Student leaders centralize candidate platforms online

Congressional candidate Sen. Kyrsten Sinema, D-Phoenix, announced a bill that would provide a full tuition waiver to honorably discharged members of the armed services at any of the three state universities while serving as a member of the state Senate in February 2011. The undergraduate student governments recently launched a website tracking Sinema and other candidates' views on education issues. (Photo by Michael Arellano)

ASU’s student governments started a website last week that compiles the political platforms of the more than 100 Arizona candidates that will be on the ballot in November. is part of a University-wide, nonpartisan student government initiative to involve student voters and help them make informed voting decisions.

Counseling psychology graduate student German Cadenas, vice president of the Graduate and Professional Student Association, developed the idea for ASU Votes over the summer.

“If (students) had a stronger presence at the polls, legislators would take students more seriously,” Cadenas said.

He said he hopes the website will encourage students to investigate candidates’ characters and policies for themselves rather than relying on images projected by media and ad campaigns.

The website focuses specifically on candidates’ positions on higher education by providing links to their campaign websites.

Chemistry Ph.D. student Adam Monroe, a member of GPSA’s external affairs team, helped compile candidate information for the website.

“It’s about as easy as possible to view (candidate information),” Monroe said. “It’s easier then it’s ever been before.”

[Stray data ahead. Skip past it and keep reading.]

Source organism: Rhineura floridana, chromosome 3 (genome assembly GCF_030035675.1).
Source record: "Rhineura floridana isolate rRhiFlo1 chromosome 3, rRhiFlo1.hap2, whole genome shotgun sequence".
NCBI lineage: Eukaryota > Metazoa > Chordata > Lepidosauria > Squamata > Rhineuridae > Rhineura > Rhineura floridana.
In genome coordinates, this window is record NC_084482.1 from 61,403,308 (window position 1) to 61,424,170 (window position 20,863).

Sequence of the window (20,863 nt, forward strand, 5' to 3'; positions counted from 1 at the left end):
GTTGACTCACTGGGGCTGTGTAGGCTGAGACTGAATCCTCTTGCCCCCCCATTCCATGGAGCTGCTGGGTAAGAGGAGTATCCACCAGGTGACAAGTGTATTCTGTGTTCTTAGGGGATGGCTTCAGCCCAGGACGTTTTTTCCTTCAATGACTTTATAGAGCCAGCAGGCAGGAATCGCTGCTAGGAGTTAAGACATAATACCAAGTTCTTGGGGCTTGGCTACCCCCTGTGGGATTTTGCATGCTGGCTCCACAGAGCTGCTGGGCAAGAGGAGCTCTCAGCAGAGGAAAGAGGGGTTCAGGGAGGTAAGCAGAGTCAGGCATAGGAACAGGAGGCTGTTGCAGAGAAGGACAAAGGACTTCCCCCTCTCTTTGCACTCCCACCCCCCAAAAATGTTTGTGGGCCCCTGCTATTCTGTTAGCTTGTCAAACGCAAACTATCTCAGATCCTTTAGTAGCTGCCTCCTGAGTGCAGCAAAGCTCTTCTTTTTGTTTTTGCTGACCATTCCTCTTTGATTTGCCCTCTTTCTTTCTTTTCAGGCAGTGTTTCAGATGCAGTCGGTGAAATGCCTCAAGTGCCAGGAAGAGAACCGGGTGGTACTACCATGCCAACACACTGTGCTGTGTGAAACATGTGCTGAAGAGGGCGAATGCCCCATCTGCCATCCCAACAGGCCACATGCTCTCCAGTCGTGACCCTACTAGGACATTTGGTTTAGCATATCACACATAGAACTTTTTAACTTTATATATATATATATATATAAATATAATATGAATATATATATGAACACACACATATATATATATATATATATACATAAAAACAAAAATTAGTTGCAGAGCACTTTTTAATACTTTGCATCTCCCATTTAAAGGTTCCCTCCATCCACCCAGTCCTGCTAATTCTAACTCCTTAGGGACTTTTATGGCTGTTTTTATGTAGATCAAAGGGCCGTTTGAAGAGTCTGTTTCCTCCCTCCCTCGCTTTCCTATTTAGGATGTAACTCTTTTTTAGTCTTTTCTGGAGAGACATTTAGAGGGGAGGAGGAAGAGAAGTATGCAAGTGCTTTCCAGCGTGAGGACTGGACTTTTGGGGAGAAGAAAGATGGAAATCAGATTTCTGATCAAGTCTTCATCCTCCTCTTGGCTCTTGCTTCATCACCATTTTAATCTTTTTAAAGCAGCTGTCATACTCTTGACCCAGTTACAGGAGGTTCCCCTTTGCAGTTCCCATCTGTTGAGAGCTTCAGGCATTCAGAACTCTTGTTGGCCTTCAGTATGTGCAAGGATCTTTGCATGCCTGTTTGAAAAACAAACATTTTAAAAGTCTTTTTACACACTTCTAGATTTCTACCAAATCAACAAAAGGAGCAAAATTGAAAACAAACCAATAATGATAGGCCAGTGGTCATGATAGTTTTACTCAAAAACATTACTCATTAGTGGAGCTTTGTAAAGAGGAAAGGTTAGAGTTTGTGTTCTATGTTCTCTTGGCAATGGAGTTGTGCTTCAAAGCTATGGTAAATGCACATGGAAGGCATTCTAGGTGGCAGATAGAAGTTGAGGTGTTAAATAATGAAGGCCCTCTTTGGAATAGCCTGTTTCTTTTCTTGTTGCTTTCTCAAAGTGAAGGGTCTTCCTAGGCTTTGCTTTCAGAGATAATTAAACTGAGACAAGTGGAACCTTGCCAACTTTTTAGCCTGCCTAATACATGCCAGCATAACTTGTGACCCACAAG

During the 2010 election, Monroe said he heard many students say they would like to vote but did not feel they were informed enough about the issues to contribute.

The website should take that excuse away from students and give them easy access to the information they need to make informed voting choices, Monroe said.

Cadenas said the ASU Votes team originally wanted to include personalized statements from the candidates themselves about higher education, but ran out of time.

The project did not have enough volunteers to individually contact every campaign and follow through to receive statements, Cadenas said.

The website went live last week, but will be officially launched in the next two weeks as the team of more than 40 volunteers advertises the project by hosting events, tabling and placing fliers around all four campuses.

The website also has information on how to register to vote and links to register online, as well as information on polling places and important election dates.

By Election Day on Nov. 6, Cadenas said they hope to reach an audience of 5,000 ASU students with the website.

Undergraduate Student Government West special events director Megan Patrick, a communications junior, said the West campus has already seen a positive response to the project.

During several campus events, USGW registered about 150 students to vote and received many inquiries about how to get more information about this year’s candidates, Patrick said.

She said it is important to be an informed voter because elected officials will directly affect future educational policies.

“Whoever we pick is going to influence us dramatically,” Patrick said.

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